He has recently decided to tackle Stromboli, an active volcano on the Aeolian islands off the coast of Sicily, and descend its over 3,031 foot peak while barefoot. The peak he’s set to descend is known to Italians as the “Sciara del Fuoco” (“Fiery Slope”), since it’s the path where lava flows and then slowly hardens over time. Frighteningly enough, no man has ever set foot (even with shoes on) on this dangerous peak, since its slope reaches a steep and harrowing incline of 50 degrees in some spots.

     

    Wanting to scale Stromboli did not come out of the blue for Perry: he has previously scaled mountains and volcanoes barefoot around the globe at Mount Fuji in Japan, Mount Kilimanjaro in Africa, the Himalayas, and others in Bolivia, Ecuador, Egypt, and Mexico. His most daring climb of all was last year when he scaled Mount Etna in Sicily—while it was erupting! Perry got his original calling to climb mountains without his shoes on several years ago in the summer of 2002, when he took off his hiking shoes spur of the moment and bolted down a mountain in Vicenza near his hometown. For Perry, it’s more than just running willy-nilly up and down mountains and dangerous volcanoes, it’s a type of spiritual renewal for him—when he climbs, he says on his website, “I am spiritually reborn, I become a receptor where the Earth transfers all its energies to me.” He continues, “It’s an unimaginable and truly pure sensation; I become another person.”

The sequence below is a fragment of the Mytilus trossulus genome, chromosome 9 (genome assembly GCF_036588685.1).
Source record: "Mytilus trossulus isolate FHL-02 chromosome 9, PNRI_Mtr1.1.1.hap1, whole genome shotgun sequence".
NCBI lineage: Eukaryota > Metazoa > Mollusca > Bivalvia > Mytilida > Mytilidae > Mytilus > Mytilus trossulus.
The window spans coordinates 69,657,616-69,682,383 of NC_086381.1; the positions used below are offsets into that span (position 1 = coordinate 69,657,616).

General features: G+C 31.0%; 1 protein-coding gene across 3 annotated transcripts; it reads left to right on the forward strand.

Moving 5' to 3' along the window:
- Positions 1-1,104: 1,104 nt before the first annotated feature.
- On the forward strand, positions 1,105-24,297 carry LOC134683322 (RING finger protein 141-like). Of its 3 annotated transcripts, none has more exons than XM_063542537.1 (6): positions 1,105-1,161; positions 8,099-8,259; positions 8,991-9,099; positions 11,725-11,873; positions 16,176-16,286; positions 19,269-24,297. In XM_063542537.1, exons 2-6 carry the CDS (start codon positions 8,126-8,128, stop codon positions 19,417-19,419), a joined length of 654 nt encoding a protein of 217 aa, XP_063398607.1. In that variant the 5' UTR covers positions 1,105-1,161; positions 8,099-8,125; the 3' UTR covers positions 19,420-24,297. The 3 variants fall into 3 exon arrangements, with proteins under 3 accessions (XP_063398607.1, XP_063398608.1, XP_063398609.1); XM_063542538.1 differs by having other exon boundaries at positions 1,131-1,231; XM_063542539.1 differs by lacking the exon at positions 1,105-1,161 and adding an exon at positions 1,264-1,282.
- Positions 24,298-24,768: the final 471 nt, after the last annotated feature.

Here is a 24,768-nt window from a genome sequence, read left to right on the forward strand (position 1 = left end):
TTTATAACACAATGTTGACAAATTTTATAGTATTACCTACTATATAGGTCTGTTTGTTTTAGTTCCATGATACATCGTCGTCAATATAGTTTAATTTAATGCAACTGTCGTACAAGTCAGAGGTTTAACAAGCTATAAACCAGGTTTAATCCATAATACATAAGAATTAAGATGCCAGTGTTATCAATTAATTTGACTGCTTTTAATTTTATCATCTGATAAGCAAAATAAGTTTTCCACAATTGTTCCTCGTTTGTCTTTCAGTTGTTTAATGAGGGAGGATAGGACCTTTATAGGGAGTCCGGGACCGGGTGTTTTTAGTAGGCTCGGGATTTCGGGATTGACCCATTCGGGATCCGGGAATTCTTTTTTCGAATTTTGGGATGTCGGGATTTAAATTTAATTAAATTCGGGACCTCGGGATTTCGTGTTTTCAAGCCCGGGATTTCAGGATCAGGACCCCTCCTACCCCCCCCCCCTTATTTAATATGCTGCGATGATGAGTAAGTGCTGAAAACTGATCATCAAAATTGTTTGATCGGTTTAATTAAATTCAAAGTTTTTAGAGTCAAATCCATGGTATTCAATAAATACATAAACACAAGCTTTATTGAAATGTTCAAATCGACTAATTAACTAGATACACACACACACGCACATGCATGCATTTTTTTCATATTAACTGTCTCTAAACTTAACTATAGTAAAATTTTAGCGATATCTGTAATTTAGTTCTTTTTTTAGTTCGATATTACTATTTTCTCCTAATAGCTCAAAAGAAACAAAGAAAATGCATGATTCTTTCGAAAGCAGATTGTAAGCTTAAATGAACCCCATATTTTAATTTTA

All of his crazy escapades are not just for his own entertainment or spiritual enrichment: he has raised money for environmental causes and collaborated with many organizations for the promotion of peace and for the betterment of mankind, as exemplified by his recent meeting with the Dalai Lama. Since his popularity has soared with each climb he successfully completes, he has been the subject of many documentaries and publications, thereby increasing his fame to raise even more money for the causes he strongly believes in.

     

    And so the noble Tom Perry continues to stride for a greater good in this world… barefoot, of course.

  • Art & Culture

    Progetto Scuole: Journalism & the Diffusion of the Italian Language



    Italians are always delighted to see any interest in their language among Americans and others around the globe. It makes them proud to be Italian, to be part of a culture that many people of different ethnicities wish to emulate, especially their way of life, their expressive language, and the study of their vast and expansive history.